French Advance

The French kept continually advancing forts and trading posts in the country, which they claimed to be part of Canada: not merely up the Saguenay River towards James’ Bay, but towards and into the territory now in question,  in parts and places to which the Hudson’s Bay Company had not penetrated when Canada was ceded to Great Britain in 1763, nor for many years afterwards.  They had posts at Lake St. Anne, called by the older geographers Alenimipigon;  at the Lake of the Woods; Lake Winnipeg; and two, it is believed, on the Saskatchewan, which are referred to by Sir Alexander McKenzie in his account of his discoveries.”

 Hudson’s Bay Company

Enough, it is hoped, has been stated to show that the limits of the Hudson’s Bay Company’s territory are as open to question now as they have ever been, and that when called upon to define them in the last century, they did not advance th claim now set up by them;  and that even when they were defining the boundary which they desired to obtain under the Treaty of Utrecht, at a period most favourable for them, they designated one inconsistent with their present pretensions, and which, if it had been accepted by France, would have left no trifling portion of the territory as part of the Province of Canada.”

So far as has been ascertained, the claim to all the country the waters of which ran into Hudson’s Bay, was not advanced until the time that the Company took the opinion of the late Sir Samual Romilly, Messrs. Cruise, Holroyd, Scarlet, and Bell.”

Friday, 2 September 2016

The Forsaken by Duncan Campbell Scott, 1905

Duncan Campbell Scott (1862-1947)

The Forsaken

              Once in the winter

              Out on a lake

              In the heart of the north-land,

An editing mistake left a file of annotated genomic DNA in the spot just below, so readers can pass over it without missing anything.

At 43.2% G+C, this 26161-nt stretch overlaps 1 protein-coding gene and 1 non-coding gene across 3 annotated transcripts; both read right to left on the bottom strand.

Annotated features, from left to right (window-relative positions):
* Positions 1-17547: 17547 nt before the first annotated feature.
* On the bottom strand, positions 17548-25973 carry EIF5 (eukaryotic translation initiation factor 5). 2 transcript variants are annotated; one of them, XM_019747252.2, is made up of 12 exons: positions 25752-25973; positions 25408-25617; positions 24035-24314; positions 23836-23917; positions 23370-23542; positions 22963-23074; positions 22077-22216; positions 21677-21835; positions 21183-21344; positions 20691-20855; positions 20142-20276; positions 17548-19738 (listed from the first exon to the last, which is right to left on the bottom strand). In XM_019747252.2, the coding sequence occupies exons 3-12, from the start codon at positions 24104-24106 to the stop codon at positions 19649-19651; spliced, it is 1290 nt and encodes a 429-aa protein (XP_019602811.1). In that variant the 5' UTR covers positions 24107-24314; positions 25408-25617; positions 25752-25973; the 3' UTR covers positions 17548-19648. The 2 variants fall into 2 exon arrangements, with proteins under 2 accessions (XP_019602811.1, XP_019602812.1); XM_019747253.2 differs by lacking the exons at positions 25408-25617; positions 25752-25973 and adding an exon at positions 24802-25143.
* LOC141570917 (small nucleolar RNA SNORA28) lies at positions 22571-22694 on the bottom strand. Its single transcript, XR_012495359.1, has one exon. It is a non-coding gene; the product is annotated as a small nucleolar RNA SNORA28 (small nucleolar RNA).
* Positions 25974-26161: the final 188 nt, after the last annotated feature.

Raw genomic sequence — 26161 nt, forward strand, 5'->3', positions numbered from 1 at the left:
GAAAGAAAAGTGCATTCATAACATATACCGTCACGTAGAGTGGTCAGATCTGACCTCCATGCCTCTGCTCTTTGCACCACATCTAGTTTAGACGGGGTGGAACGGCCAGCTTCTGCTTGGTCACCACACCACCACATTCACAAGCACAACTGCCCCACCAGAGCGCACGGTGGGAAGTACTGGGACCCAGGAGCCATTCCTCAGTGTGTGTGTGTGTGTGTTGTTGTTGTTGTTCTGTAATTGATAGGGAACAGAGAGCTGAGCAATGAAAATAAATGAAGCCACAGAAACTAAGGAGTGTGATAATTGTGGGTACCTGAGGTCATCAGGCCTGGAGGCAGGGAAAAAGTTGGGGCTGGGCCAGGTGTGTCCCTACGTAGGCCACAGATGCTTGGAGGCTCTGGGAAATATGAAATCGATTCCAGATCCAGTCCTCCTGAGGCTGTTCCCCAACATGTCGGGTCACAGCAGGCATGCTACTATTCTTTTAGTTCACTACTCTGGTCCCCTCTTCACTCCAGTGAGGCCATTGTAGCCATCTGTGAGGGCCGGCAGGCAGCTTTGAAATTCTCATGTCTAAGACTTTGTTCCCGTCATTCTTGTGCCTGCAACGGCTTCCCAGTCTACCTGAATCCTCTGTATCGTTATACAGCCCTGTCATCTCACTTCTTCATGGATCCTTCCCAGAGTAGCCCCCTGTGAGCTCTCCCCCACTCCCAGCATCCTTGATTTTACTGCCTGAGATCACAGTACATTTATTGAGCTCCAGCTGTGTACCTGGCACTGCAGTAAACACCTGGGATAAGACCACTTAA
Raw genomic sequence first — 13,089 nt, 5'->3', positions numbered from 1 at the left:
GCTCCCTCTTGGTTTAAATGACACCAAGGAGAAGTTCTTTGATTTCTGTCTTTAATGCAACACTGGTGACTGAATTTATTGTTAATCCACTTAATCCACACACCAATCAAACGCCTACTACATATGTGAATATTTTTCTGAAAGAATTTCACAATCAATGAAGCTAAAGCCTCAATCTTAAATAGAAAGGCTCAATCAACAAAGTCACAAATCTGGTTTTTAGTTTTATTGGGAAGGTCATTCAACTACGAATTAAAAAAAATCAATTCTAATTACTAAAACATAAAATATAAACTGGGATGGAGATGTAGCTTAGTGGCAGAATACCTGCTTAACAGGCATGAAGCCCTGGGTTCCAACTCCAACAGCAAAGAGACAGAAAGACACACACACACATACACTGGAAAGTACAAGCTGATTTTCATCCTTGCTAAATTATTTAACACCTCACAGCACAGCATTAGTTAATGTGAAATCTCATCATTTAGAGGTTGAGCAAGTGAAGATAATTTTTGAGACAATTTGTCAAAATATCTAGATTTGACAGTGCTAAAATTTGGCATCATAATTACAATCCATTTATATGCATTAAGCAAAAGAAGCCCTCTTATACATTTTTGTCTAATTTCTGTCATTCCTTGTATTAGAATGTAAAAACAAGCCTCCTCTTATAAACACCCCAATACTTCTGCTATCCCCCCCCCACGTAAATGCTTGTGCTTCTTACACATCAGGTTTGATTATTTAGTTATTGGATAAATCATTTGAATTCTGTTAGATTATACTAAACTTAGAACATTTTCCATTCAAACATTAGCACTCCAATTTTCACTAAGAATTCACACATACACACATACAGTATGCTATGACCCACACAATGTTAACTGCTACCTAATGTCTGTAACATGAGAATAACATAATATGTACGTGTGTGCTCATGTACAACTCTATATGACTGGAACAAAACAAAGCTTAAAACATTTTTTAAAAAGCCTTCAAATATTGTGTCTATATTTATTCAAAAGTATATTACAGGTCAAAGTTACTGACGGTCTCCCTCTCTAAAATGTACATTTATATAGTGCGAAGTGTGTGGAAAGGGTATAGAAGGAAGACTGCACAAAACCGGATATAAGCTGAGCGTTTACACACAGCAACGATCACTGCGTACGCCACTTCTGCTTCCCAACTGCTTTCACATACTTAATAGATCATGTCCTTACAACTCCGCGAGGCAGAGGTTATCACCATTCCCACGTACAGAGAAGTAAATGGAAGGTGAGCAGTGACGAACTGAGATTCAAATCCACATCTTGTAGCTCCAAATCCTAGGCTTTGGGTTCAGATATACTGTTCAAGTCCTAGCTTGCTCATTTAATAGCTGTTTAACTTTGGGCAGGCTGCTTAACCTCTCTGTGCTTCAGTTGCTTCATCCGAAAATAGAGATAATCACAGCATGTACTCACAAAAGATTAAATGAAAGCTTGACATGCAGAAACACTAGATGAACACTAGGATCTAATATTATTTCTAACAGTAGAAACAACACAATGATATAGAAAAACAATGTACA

Far from the Fort

              And far from the hunters,

              A Chippewa woman

              With her sick baby,

              Crouched in the last hours

              Of a great storm.

            Frozen and hungry,

            She fished through the ice

            With a line of the twisted

            Bark of the cedar,

            And a rabbit-bone hook

            Polished and barbed;

            Fished with the bare hook

            All through the wild day,

            Fished and caught nothing;

            While the young chieftain

            Tugged at her breasts,

            Or slept in the lacings

            Of the warm tikanagan.

            All the lake-surface

            Streamed with the hissing

            Of millions of iceflakes

            Hurled by the wind;

            Behind her the round

            Of a lonely island

            Roared like a fire

            With the voice of the storm

            In the deeps of the cedars.

            Valiant, unshaken,

            She took of her own flesh,

            Baited the fish-hook,

            Drew in a gray-trout,

            Drew in his fellows,

            Heaped them beside her,

            Dead in the snow.

            Valiant, unshaken,

            She faced the long distance,

            Wolf-haunted and lonely,

            Sure of her goal

            And the life of her dear one:

            Tramped for two days,

            On the third in the morning,

            Saw the strong bulk

            Of the Fort by the river,

            Saw the wood-smoke

            Hand soft in the spruces,

            Heard the keen yelp

            Of the ravenous huskies

            Fighting for whitefish:

            Then she had rest.


            Years and years after,

            When she was old and withered,

            When her son was an old man

            And his children filled with vigour,

            They came in their northern tour on the verge of winter,

            To an island in a lonely lake.

            There one night they camped, and on the morrow

            Gathered their kettles and birch-bark

            Their rabbit-skin robes and their mink-traps,

            Launched their canoes and slunk away through the islands,